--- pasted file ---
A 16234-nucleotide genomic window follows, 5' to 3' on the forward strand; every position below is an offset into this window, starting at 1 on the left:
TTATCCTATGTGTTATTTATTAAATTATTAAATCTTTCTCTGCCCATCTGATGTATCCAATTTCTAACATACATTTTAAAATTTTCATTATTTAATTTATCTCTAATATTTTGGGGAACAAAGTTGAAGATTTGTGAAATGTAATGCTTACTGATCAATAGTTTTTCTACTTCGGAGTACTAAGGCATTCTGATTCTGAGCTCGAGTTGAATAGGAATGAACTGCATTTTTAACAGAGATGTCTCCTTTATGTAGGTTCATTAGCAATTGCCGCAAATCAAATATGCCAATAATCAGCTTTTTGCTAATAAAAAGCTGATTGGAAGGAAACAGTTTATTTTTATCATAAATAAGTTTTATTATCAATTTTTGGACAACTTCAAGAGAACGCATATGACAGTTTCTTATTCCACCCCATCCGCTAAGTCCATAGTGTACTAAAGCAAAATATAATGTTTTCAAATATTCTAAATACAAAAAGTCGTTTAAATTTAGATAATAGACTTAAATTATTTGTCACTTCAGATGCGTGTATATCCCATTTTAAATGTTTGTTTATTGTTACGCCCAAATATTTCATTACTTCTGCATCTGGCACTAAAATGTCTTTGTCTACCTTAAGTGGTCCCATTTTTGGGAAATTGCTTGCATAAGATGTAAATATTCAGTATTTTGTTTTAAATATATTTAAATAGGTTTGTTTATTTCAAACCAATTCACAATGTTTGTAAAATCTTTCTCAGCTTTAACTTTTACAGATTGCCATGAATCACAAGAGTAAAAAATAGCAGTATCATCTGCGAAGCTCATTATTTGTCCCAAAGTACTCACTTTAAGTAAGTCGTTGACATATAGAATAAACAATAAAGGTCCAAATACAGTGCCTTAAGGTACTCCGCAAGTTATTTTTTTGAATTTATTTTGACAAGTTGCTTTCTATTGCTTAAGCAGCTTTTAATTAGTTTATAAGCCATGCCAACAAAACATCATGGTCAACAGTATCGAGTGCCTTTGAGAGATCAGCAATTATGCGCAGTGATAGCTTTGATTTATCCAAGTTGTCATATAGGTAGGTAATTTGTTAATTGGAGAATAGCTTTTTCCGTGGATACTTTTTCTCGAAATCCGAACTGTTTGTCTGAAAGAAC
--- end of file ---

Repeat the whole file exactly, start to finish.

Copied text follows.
A 16234-nucleotide genomic window follows, 5' to 3' on the forward strand; every position below is an offset into this window, starting at 1 on the left:
TTATCCTATGTGTTATTTATTAAATTATTAAATCTTTCTCTGCCCATCTGATGTATCCAATTTCTAACATACATTTTAAAATTTTCATTATTTAATTTATCTCTAATATTTTGGGGAACAAAGTTGAAGATTTGTGAAATGTAATGCTTACTGATCAATAGTTTTTCTACTTCGGAGTACTAAGGCATTCTGATTCTGAGCTCGAGTTGAATAGGAATGAACTGCATTTTTAACAGAGATGTCTCCTTTATGTAGGTTCATTAGCAATTGCCGCAAATCAAATATGCCAATAATCAGCTTTTTGCTAATAAAAAGCTGATTGGAAGGAAACAGTTTATTTTTATCATAAATAAGTTTTATTATCAATTTTTGGACAACTTCAAGAGAACGCATATGACAGTTTCTTATTCCACCCCATCCGCTAAGTCCATAGTGTACTAAAGCAAAATATAATGTTTTCAAATATTCTAAATACAAAAAGTCGTTTAAATTTAGATAATAGACTTAAATTATTTGTCACTTCAGATGCGTGTATATCCCATTTTAAATGTTTGTTTATTGTTACGCCCAAATATTTCATTACTTCTGCATCTGGCACTAAAATGTCTTTGTCTACCTTAAGTGGTCCCATTTTTGGGAAATTGCTTGCATAAGATGTAAATATTCAGTATTTTGTTTTAAATATATTTAAATAGGTTTGTTTATTTCAAACCAATTCACAATGTTTGTAAAATCTTTCTCAGCTTTAACTTTTACAGATTGCCATGAATCACAAGAGTAAAAAATAGCAGTATCATCTGCGAAGCTCATTATTTGTCCCAAAGTACTCACTTTAAGTAAGTCGTTGACATATAGAATAAACAATAAAGGTCCAAATACAGTGCCTTAAGGTACTCCGCAAGTTATTTTTTTGAATTTATTTTGACAAGTTGCTTTCTATTGCTTAAGCAGCTTTTAATTAGTTTATAAGCCATGCCAACAAAACATCATGGTCAACAGTATCGAGTGCCTTTGAGAGATCAGCAATTATGCGCAGTGATAGCTTTGATTTATCCAAGTTGTCATATAGGTAGGTAATTTGTTAATTGGAGAATAGCTTTTTCCGTGGATACTTTTTCTCGAAATCCGAACTGTTTGTCTGAAAGAAC